FLARM, May 08, 2019 - EASA has formally approved FLARM for fixed installation in helicopters.
Being already installed in over 40,000 General Aviation aircraft, helicopter operators previously had to apply for individual installation approvals from EASA or use PowerFLARM Portable.
The newly published EASA Certification Memorandum (CM) extends generic FLARM installations from ELA2 aircraft (previously available as a Standard Change or an AML-based Minor Change) to all CS‑23, CS‑27 and CS‑29 aircraft, including all rotorcraft.
“This is a huge advancement for GA safety in Europe”, said Daniel Hoffmann, General Manager at FLARM Technology. “We have seen a massive increase in demand for FLARM from helicopter operators all around Europe in just the last two years. In Switzerland, almost all helicopters already have FLARM since a few years. In Germany and other European countries, many large operators, including the Federal Police, ADAC and DRF, have FLARM installed in their large helicopter fleets”.
The newly published CM will enable both operators and aircraft manufacturers to easily integrate FLARM. It is also one of the first times that EASA has ever applied the ‘Net Safety Benefit’ approach in their certification activities. “EASA has taken the over 100 million flight hours of FLARM into account”, said Hoffmann. “We have estimated that FLARM has saved over 50 lives in the last fifteen years. At the same time, there have been no incidents where FLARM was a causal factor”.
The CM approves FLARM for both VFR and IFR under VMC but does not give credit against ADS-B Out and TCAS requirements (applicable for aircraft above 5,700 kg MTOM).
“This also opens the door for the whole certified avionics market”, said Hoffmann. “We are currently in discussions with several certified avionics manufacturers about both integration of FLARM as well as display compatibility with standalone FLARM systems”.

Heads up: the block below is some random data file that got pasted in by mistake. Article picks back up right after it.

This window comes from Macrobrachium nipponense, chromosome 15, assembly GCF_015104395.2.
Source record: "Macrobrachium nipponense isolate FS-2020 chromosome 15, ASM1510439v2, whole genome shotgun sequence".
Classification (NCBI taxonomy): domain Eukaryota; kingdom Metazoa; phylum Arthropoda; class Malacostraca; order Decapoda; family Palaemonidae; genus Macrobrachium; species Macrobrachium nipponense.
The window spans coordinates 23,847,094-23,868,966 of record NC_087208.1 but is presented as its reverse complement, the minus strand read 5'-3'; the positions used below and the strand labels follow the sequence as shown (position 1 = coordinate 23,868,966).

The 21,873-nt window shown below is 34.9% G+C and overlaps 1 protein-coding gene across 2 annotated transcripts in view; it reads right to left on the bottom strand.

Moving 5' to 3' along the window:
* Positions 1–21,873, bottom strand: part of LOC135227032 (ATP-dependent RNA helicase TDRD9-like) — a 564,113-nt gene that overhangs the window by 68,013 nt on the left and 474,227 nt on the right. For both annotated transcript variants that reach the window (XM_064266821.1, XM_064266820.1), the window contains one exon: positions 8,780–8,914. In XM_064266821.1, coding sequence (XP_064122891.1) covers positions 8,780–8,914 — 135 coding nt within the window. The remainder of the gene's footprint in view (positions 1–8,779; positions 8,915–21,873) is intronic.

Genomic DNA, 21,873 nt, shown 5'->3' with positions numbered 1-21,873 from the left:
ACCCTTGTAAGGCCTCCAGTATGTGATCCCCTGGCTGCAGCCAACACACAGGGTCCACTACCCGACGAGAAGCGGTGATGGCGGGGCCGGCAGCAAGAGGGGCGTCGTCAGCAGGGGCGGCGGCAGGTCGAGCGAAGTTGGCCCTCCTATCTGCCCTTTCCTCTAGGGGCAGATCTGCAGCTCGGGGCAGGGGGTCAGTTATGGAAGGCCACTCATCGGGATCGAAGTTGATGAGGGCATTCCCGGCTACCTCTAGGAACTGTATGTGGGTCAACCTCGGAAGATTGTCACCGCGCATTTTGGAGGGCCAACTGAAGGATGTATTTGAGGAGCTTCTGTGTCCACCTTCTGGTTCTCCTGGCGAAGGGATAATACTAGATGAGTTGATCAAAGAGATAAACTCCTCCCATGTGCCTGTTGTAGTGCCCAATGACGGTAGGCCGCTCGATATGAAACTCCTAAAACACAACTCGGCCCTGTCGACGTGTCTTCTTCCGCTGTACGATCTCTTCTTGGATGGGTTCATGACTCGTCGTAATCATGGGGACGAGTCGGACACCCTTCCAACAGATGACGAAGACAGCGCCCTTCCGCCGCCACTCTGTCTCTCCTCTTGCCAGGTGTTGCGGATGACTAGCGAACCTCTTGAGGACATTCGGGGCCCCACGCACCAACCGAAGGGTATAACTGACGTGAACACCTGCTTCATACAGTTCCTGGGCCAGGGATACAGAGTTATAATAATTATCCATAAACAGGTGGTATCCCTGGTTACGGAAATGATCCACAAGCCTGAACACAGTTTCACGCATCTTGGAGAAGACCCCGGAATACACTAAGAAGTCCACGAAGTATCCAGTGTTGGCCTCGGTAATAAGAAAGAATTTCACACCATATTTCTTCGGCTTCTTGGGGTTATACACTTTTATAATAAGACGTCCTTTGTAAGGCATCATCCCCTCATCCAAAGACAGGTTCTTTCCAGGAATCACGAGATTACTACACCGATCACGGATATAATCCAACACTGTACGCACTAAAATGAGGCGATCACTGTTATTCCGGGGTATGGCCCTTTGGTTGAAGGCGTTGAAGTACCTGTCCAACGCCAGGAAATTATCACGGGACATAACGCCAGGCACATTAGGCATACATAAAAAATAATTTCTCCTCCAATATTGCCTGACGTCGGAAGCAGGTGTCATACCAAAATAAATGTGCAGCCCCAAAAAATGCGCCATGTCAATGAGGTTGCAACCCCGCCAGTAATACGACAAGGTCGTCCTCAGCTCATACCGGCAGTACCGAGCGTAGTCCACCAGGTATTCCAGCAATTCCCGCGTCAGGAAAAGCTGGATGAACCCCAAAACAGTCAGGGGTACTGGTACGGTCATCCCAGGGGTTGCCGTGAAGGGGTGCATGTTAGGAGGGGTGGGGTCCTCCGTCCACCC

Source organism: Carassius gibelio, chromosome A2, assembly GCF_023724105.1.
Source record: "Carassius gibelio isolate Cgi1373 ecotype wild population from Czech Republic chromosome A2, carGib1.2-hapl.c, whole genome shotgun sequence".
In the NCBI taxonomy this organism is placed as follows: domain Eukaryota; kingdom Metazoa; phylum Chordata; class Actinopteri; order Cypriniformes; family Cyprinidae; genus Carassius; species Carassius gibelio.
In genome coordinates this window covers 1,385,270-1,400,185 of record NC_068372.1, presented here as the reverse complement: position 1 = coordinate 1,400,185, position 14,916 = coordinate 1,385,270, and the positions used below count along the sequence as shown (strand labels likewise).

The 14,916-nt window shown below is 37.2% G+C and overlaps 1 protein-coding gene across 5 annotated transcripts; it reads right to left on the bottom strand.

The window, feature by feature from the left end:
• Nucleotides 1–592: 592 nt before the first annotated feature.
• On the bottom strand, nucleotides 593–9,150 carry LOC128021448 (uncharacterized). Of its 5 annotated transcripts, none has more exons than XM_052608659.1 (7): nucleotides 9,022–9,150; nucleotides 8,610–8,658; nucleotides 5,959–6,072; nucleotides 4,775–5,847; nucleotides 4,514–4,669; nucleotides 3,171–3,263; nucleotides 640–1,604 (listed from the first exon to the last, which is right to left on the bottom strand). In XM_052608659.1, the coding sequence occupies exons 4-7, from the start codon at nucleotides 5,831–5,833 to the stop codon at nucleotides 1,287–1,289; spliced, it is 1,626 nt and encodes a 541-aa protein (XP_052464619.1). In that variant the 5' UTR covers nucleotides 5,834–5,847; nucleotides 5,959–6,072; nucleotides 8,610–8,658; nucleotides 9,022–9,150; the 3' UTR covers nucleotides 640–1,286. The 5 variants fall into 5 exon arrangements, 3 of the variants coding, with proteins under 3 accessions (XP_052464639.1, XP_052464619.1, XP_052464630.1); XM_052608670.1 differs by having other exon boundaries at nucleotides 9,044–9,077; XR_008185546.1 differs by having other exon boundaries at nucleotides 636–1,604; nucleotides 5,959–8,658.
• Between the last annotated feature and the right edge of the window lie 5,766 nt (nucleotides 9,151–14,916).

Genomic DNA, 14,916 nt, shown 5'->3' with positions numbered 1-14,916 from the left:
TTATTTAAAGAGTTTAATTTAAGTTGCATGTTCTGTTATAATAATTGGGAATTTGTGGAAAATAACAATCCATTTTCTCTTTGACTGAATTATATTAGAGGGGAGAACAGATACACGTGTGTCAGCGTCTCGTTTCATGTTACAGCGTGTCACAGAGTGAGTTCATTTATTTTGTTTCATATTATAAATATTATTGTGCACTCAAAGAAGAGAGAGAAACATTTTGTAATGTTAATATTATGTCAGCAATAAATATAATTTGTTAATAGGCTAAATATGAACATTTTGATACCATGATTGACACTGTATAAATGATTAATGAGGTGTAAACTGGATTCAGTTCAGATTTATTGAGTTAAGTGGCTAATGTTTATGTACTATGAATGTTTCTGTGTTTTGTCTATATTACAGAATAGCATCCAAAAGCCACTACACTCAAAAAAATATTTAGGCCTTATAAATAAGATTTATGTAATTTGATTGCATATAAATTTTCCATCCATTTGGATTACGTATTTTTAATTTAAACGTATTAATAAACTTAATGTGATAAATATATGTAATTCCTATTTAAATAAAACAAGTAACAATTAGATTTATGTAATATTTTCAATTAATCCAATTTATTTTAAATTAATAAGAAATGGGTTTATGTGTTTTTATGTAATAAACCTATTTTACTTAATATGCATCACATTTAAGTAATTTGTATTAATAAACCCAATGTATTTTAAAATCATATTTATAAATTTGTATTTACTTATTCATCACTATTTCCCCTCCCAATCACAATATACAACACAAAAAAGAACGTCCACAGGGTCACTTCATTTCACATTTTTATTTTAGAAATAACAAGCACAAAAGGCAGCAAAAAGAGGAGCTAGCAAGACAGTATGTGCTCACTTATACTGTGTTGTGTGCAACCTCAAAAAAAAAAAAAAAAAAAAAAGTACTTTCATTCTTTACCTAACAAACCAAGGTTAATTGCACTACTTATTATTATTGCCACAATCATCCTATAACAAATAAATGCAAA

FLARM systems are available from several different manufacturers for many different aircraft types.
FLARM was invented in 2004 by three Swiss glider pilots/engineers, following many fatal mid-air collisions between gliders. Despite the VFR-principle of “see and avoid”, in many situations it’s virtually impossible to see the other aircraft. At that time, mid-air collisions represented the most common cause of fatal accidents in gliding. Most accidents also happened in good visibility and during daylight.
Urs Rothacher, Andrea Schlapbach, and Urban Mäder set off to design a system that would alert the pilots of an imminent collision and tell them where the intruder is, so they could take immediate action.
Everybody that had FLARM of course wanted all their pilot friends to also have FLARM. That way, they could virtually eliminate the risk of a mid-air collision. Consequently, FLARM was heavily promoted by all glider pilots.
As an additional feature, an innovative obstacle collision warning system was integrated with FLARM. Using an integrated obstacle database, the system warns when the pilot is about to fly into a power line, cableway, wind turbine, or other type of obstacle. The advanced collision algorithms make it possible to handle complex obstacle types, including segmented obstacles.
PowerFLARM has antenna diversity, meaning it’s possible to have one antenna on top of the aircraft and one below. It also comes with an ADS-B and transponder Mode-C/S receiver, to maximize the number of aircraft that can be detected.
Today, there are more than 35.000 aircraft flying with a FLARM system installed. In Central Europe, virtually 100 % of gliders have FLARM and would never fly without it. The largest growth is today however within the powered aircraft community.